1.3.22: For each of the following statements, rewrite them in propositional logic notation, making the meaning of your propositional variables clear. Use truth tables to find any pairs of logically equivalent statements.

• (a) Jillian likes playing in the sand or volleyball, but she does not like sailing.
• (b) Jillian likes playing in the sand, and she likes sailing or volleyball.
• (c) Jillian likes playing in the sand and volleyball, or she likes sailing.
• (d) Jillian likes playing in the sand and sailing, or she likes volleyball and sailing.

1.3.24: By quoting hte parts of Theorem 2, verfy the following logical equivalences. In each case, start from the left side and use parts of the theorem to change the problem, ending up with the right side. (See Example 15 and the solution to Practice Problem 9.)

• "(p and not q) or p" is equivalent to "p"
• "(p and t) and (p and c)" is equivalent to "p"
• ""q and (p or r)" is equivalent to "(p and q) or (q and r)"

Note: Remember the "t" is the boolean constant "true" and "c" is the constant "false". The rules of Theorem 2 are

• Commutative: p and q equivalent to q and p, same for or,
• Associative: (p and q) and r equivalent to p and (q and r), same for or,
• Distributive: p and (q or r) equivalent to (p and q) or (p and or), same switching and and or
• Identity: p and t equivalent to p, p or c equivalent to p
• Negation: p or not p equivalent to t, p and not p equivalent to c
• Double Negative: not(not p) equivalent to p
• Idempotent: p and p equivalent to p, p or p equivalent to p
• DeMorgan's Laws: not(p and q) equivalent to not p or not q, not(p or q) equivalent to not p and not q
• Universal Bound: p or t equivalent to t, p and c equivalent to c
• Absorption: p and (p or q) equivalent to p, same switching and and or
• Negations of t and c: not t equivalent to c, not c equivalent to t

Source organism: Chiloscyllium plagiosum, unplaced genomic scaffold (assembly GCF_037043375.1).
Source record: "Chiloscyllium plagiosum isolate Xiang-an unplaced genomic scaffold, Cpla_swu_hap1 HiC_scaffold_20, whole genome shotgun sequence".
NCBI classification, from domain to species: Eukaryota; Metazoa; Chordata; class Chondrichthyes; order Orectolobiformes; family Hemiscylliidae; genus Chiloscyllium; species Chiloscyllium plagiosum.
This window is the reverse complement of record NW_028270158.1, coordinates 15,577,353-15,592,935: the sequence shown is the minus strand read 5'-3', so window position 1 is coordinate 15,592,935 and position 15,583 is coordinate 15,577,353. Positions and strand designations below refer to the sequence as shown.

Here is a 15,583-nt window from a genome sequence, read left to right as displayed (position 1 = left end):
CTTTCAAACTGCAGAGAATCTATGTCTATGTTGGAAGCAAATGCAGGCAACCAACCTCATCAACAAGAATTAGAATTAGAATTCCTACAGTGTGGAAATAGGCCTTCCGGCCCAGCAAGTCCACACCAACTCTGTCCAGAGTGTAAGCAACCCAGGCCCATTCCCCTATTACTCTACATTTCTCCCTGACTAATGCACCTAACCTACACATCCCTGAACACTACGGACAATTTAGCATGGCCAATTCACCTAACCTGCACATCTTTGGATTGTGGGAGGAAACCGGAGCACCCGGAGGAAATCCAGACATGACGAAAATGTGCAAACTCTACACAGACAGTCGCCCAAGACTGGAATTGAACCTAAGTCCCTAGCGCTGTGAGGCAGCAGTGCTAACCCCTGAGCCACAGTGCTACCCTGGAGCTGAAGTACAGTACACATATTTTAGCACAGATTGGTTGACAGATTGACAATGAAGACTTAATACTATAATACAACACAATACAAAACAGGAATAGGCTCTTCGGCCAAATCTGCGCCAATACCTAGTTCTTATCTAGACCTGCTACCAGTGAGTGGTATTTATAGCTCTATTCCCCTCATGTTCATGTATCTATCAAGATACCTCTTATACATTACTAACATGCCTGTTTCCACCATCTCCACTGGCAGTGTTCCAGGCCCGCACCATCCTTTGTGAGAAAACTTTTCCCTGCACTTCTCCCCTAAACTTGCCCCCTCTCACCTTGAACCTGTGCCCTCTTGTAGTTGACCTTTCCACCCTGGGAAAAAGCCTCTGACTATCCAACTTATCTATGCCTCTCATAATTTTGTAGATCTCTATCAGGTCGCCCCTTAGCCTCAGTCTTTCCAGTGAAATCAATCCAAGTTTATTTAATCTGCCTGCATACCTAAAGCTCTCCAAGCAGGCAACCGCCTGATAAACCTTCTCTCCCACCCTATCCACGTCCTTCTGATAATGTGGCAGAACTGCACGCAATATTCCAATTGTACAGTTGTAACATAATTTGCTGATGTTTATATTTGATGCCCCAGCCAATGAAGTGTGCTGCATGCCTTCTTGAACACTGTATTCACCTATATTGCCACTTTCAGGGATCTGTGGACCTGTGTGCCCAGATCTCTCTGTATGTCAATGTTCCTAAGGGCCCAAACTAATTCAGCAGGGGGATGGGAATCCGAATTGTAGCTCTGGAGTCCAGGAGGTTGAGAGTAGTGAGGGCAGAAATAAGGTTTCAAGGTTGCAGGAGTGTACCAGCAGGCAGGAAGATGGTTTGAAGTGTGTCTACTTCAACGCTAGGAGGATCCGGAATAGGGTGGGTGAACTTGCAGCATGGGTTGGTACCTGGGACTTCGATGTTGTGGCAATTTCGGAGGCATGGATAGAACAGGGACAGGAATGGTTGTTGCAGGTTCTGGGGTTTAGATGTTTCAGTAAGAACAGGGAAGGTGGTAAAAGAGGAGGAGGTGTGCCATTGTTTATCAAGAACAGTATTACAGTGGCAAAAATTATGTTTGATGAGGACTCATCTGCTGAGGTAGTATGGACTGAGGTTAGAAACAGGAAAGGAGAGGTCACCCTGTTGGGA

• Assignment 6: (assigned Monday 21 September, due in class Wednesday 23 September) E&C Problems 1.4.1 (parts b and d only), 1.4.2, 1.4.6, 1.4.9.

• Assignment 7: (assigned Wednesday 23 September, due in class Friday 25 September) E&C Problems 1.4.12, 1.4.16, 1.4.19, 1.4.20

• Assignment 8: (assigned Monday 5 October, due in class Wednesday 7 October) E&C Problems 1.5.17, 1.5.18, 1.5.21, 2.1.3, 2.1.4 parts b, d, f, g only

• Assignment 9: (assigned Wednedsay 7 October, due in class Friday 9 October) E&C Problems 2.1.8, 2.1.14, 2.2.4, 2.2.10, 2.2.13 part b only

• Assignment 10: (assigned Friday 9 October, due in class Tuesday 13 October (Monday schedule) E&C Problems 2.2.14 part b only, 2.2.15, 2.2.21, 2.2.27 (they mean "factored over the integers", so that x2 + ax + b would be equal to (x + c)(x + d) for integers c and d).

• Assignment 11: (assigned Tuesday 13 October, due in class Wednesday 14 October) E&C Problems 2.3.2, 2.3.4, 2.3.5.

• Assignment 12: (assigned Friday 16 October, due in class Monday 22 October) E&C Problems 2.3.9 part b only, 2.3.12, 2.4.3 parts b and c only, 2.4.9 part b only, 2.4.16.

• Assignment 13: (assigned Friday 23 October, due in class Monday 26 October) E&C Problems 2.5.12, 2.5.25, 2.5.34, 2.6.10, 2.6.18.

• Assignment 14: (assigned Monday 26 October, due in class Wednesday 28 October) E&C Problems 3.1.4, 3.1.15 parts b, d, f only, 3.1.18. 3.1.25, and 3.1.28.

• Assignment 15: (assigned Wednesday 28 October, due in class Friday 30 October) E&C Problems 3.2.10 parts b and c only, 3.2.14 (no proofs needed), 3.2.20, 3.3.3, 3.3.10.

• Assignment 16: (assigned Sunday 1 November, due in class Wednesday 4 November) (note there is no HW due on Monday 2 November) E&C Problems 4.1.11, 4.1.18, 4.2.4, 4.3.6, 4.3.13.

• Assignment 17: (assigned Tuesday 3 November, due in class Friday 6 November) E&C Problems 4.3.20, 4.4.6, 4.4.18, 4.5.11, 4.5.17.

• Assignment 18: (assigned Saturday 7 November, due in class Monday 9 November) E&C Problems 4.5.7, 5.1.2, 5.1.4 parts b, d, f only, 5.1.12 parts b, d, f only, 5.1.15.

• Assignment 19: (assigned Monday 9 November, due in class Friday 13 November) E&C Problems 5.1.21, 5.2.2, 5.2.7, 5.2.10, 5.2.15.

• Assignment 20: (assigned Friday 13 November, due in class Monday 16 November) E&C Problems 5.3.4, 5.3.9, 5.3.18. 5.3.20, 5.3.26.

• Assignment 21: (assigned Wednesday 18 November, due in class Friday 20 November) E&C Problems 5.4.2, 5.4.6, 5.4.11, 5.4.15 part b only, 5.4.24. Note the word "positive" in 5.4.24 -- this takes some work to turn into a problem like 5.4.20.

• Assignment 22: (assigned Friday 20 November, due in class Monday 23 November) E&C Problems 6.1.3 parts b and d only, 6.1.6, 6.1.9 parts b and d only, 6.1.13, 6.1.20.

• Assignment 23: (assigned Thursday 26 November, due in class Monday 30 November) E&C Problems 6.2.6, 6.2.18, 6.2.20, 6.3.10, 6.3.15.

• Assignment 24: (assigned Wednesday 2 December, due in class Friday 4 December) E&C Problems 6.5.2, 6.5.24, 6.6.2, 6.6.12, 6.6.22.

• Assignment 25: (assigned Friday 4 December, due in class Monday 7 December) E&C Problems 6.5.16, 7.1.6, 7.1.10, 7.4.2, 7.4.14.

• Assignment 26: (assigned Wednesday 9 December, due in class Friday 11 December) E&C Problems 7.2.8, 7.2.13, 7.5.2, 7.5.8, 7.5.16.